Let me reiterate that the uncertainty principle didn't cause the paradigm shift any more than Copernicus mathematics caused the beginning of modern science. It merely epitomizes it. There are influences, aided and accelerated by technology but independent of it, and independent of science and mathematics as well, to lead us to this new understanding. Greater knowledge of other cultures has taught us that even the moral and ethical standards that we thought were absolute do not universally obtain, nor do the ways of organizing communities. The rules are gone. Even the guidelines are gone. This is scary stuff, because without at least mutually agreed upon rules there can be no cohesion, no community, no concerted effort. The Tower of Babel is back, but now even if we speak the same language we may not be able to find the way to be one communion because the framework within which we can work together is gone.

The natural response to this is retreat. This summer I received four requests for renewals of membership in various liberal organizations. Without exception they invoked the bogey of the religious right to persuade me of the necessity of renewal. A new enemy has arisen, and all of our energy and resources must go to fight it. I am no friend to the religious right. Not only do I disagree with them theologically, I think that they have chosen, in their fear, one of several badly mistaken ways to deal with the shift from certainty to doubt.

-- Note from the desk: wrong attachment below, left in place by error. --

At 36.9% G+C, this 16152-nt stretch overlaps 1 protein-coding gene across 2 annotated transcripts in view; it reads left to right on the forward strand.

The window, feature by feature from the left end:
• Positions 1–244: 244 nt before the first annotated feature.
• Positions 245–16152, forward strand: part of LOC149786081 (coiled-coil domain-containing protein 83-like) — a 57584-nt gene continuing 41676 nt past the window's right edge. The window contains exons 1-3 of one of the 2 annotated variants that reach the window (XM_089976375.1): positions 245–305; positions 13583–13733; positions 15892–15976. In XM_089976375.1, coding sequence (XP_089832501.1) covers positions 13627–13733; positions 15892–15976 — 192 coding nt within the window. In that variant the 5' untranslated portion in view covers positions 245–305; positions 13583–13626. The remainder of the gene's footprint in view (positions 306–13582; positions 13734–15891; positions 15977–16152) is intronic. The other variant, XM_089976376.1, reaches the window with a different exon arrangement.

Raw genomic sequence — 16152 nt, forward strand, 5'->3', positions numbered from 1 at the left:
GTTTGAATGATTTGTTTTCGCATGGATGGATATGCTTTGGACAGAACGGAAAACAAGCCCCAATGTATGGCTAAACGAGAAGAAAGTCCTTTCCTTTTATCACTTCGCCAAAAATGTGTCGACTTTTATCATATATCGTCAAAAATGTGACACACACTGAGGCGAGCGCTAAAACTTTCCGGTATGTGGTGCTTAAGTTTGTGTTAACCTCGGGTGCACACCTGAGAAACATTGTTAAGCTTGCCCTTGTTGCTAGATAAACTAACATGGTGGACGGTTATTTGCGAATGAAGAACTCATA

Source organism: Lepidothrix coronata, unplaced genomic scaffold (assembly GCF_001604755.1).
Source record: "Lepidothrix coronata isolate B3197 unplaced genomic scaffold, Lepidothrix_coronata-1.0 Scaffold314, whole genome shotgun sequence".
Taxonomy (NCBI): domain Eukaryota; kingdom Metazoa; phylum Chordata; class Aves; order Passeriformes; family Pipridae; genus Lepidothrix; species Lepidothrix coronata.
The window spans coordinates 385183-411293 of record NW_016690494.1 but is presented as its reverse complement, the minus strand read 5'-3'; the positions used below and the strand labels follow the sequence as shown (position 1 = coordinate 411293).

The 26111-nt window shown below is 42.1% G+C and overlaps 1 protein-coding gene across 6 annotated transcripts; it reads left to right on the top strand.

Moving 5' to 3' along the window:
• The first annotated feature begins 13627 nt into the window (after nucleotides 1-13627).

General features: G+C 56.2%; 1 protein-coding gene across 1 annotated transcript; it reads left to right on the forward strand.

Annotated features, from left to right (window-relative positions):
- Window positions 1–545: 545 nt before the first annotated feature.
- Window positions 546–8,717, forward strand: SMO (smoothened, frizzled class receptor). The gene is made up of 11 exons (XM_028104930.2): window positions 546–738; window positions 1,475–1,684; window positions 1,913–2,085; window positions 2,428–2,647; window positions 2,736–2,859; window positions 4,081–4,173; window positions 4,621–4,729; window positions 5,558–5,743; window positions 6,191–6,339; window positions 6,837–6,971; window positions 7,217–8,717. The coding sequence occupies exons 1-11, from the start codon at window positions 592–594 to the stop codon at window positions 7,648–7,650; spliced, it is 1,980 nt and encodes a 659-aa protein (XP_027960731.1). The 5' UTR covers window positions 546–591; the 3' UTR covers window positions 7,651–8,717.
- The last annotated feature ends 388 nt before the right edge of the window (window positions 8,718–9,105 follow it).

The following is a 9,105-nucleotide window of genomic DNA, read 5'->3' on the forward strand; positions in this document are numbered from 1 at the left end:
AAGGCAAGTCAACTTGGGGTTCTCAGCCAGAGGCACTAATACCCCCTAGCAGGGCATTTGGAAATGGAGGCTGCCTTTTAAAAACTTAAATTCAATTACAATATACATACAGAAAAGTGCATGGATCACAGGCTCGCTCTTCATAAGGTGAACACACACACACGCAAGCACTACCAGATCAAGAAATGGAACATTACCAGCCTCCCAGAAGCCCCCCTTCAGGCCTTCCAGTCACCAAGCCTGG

Nevertheless, although a retreat to a draconic authoritarianism and an embrace of anti-science is highly dangerous, we should look carefully at the reasons that so many people are choosing their solutions. Their concerns are legitimate and can't be addressed merely by reiterating the platitudes of the fading paradigm, or by encouraging the equally mistaken responses of those who think that they have understood and embraced the new by allowing us to descend into chaos.

Kenneth J. Gergen, in The Saturated Self, tries to solve the problem by suggesting his idea of serious play. In order for us to bring some order out of the chaos of conflicting values, conflicting standards, conflicting truths, conflicting identities, we need to decide to agree on some rules and play the game of life by those rules until we agree to change them in order to keep the game going and keep everyone playing it. That is probably better than some other options that people are choosing. There are those who would celebrate the demise of hope for truth by choosing to believe and teach out and out lies for the sake of some political or societal end, and teach them as if they were not a game but reality. There are those who would in theory, if never in fact, excuse any behavior because no one has the truth, so no one can judge right or wrong. There are those like the religious right who can argue that their version of reality is at least no worse than any other. All the evidence in the world, they argue, can't make evolution more than a theory, so creationism should have equal stature in the educated world.